24 Feb 2022
Written by: Brett Shoemaker, Director, Sustainability for Microsoft ANZ
As lockdowns end and offices reopen, more companies are adopting a hybrid approach to work where some employees return to the office and others continue to contribute remotely. According to The Belonging Imperative, a campaign on hybrid work organised by Microsoft and TEDxSydney, this approach is fundamentally reshaping workplaces across Australia and New Zealand.
Having rethought the way work gets done, employers are turning their attention to the physical spaces it gets done in. Some are scaling down their office footprint. Some are scaling up. Others are redesigning to promote more in-person collaboration, or looking for new ways to foster deep, focused work within their offices.
No matter what approach organisations across industries are taking to creating workspaces suited to the hybrid model, they are reimagining their physical presences on a massive scale. And it’s my hope that, as well as creating spaces that prioritise flexibility and collaboration, we also use this moment of re-evaluation to create spaces that prioritise sustainability.
As we reshape our physical workplaces for the new reality, we have an opportunity to adopt more sustainable ways of working. While we are considering which aspects of pre-pandemic office life should remain and which should be left in the past, it’s an ideal time to explore options for reducing our offices’ carbon footprints.
At Microsoft, we believe that by acting boldly now, businesses across our region can define a future of work that is not only more flexible, digital and collaborative, but also better supports sustainable behaviours.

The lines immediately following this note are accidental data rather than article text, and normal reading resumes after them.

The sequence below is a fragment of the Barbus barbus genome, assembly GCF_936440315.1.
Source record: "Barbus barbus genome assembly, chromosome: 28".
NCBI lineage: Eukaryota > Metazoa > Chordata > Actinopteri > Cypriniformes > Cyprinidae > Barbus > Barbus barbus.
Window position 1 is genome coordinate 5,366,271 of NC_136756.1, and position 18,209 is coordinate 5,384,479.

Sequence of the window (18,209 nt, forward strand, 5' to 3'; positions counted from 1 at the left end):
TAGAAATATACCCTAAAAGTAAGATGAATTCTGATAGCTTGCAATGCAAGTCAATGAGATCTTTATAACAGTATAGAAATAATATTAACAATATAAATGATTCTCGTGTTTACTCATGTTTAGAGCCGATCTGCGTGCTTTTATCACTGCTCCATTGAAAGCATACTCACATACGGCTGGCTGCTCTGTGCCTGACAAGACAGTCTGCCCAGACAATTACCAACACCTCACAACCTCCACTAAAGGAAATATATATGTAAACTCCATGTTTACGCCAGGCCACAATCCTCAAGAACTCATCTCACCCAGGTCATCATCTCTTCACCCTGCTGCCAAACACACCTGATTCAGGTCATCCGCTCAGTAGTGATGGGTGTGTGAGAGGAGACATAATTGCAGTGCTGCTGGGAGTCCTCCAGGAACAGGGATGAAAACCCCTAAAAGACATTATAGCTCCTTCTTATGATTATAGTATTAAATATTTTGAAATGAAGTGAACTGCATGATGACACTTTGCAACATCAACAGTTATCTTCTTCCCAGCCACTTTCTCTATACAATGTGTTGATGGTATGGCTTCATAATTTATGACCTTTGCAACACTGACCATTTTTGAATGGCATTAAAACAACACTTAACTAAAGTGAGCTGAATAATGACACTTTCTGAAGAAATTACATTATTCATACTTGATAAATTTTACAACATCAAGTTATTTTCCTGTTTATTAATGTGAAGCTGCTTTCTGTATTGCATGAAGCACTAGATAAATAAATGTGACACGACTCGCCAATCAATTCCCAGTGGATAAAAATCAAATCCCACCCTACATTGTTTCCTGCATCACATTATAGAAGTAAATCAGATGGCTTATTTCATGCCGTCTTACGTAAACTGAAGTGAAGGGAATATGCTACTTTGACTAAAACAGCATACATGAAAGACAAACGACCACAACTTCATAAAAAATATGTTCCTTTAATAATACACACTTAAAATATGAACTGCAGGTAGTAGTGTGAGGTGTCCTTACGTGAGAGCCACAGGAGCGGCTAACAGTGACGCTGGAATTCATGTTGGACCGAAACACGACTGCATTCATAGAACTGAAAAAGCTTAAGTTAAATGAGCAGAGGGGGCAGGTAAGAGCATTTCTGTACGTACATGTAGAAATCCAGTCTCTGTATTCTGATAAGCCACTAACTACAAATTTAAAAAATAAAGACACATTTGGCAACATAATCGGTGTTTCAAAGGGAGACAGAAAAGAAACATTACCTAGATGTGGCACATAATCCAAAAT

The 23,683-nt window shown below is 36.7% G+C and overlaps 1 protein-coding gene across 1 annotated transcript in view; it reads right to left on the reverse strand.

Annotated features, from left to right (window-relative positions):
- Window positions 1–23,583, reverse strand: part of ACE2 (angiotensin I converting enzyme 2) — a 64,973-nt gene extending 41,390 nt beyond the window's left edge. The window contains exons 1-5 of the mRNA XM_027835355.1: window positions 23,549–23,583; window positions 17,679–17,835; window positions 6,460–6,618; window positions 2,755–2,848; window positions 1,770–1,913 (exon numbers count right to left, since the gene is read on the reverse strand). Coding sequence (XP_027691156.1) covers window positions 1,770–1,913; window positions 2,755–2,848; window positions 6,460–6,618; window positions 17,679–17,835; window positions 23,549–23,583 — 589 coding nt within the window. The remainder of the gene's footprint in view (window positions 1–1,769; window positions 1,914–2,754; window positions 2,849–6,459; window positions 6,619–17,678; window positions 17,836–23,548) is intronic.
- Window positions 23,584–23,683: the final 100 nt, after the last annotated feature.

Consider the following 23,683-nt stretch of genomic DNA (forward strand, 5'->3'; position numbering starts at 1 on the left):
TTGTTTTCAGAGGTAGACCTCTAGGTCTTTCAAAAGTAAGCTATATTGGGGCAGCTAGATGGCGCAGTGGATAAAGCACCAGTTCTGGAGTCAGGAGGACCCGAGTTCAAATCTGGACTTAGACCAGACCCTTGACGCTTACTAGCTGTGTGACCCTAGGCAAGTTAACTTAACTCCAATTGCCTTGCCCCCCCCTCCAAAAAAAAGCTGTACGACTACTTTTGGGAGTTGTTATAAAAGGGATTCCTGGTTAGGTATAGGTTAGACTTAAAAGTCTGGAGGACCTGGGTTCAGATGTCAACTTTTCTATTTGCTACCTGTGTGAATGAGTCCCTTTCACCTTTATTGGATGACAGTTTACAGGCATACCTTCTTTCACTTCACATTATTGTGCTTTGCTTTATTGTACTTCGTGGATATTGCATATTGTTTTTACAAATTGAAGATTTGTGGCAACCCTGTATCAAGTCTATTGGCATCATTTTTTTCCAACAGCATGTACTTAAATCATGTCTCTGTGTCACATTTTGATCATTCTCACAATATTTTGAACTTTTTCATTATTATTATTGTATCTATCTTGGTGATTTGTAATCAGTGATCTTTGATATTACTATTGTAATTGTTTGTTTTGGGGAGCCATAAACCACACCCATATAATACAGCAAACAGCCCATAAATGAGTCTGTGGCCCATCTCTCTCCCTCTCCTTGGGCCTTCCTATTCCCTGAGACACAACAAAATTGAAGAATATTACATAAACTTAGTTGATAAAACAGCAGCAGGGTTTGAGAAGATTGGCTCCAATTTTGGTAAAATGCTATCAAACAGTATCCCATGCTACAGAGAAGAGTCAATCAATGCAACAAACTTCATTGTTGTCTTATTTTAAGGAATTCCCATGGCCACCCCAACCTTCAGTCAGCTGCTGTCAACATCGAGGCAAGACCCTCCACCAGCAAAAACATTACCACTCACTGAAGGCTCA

We adopted this approach when we worked remotely with our design and construction partners through the challenges of the pandemic to create our new Australian headquarters at 1 Denison Street in Sydney last year.
Spanning seven levels and 10,200 square metres, our offices are designed to minimise energy and water consumption, and produce less waste – earning a 5 Star NABERS rating. The building and its fit-out also meet the Green Building Council of Australia’s 5 Star Green Star rating, awarded for ‘Australian excellence’.
Green Star is Australia’s leading standard for sustainability in the design, construction and operation of buildings and fit-outs. The higher the Green Star rating, the greater the environmental savings across key areas such as greenhouse gas emissions, energy use, water consumption and construction waste.
So, how did we do it, and what lessons can other organisations take from our journey?
To gain the 5 Star Green Star certification for our office, we began by calculating energy loads that considered the diverse ways Sydney’s 1,400 employees would need to operate across the office. That helped us find the most energy-efficient approach.
In response, we installed heating, ventilation, air-conditioning and smart lighting systems with the high energy-efficiency ratings that would reduce not only energy usage but also total life cycle costs.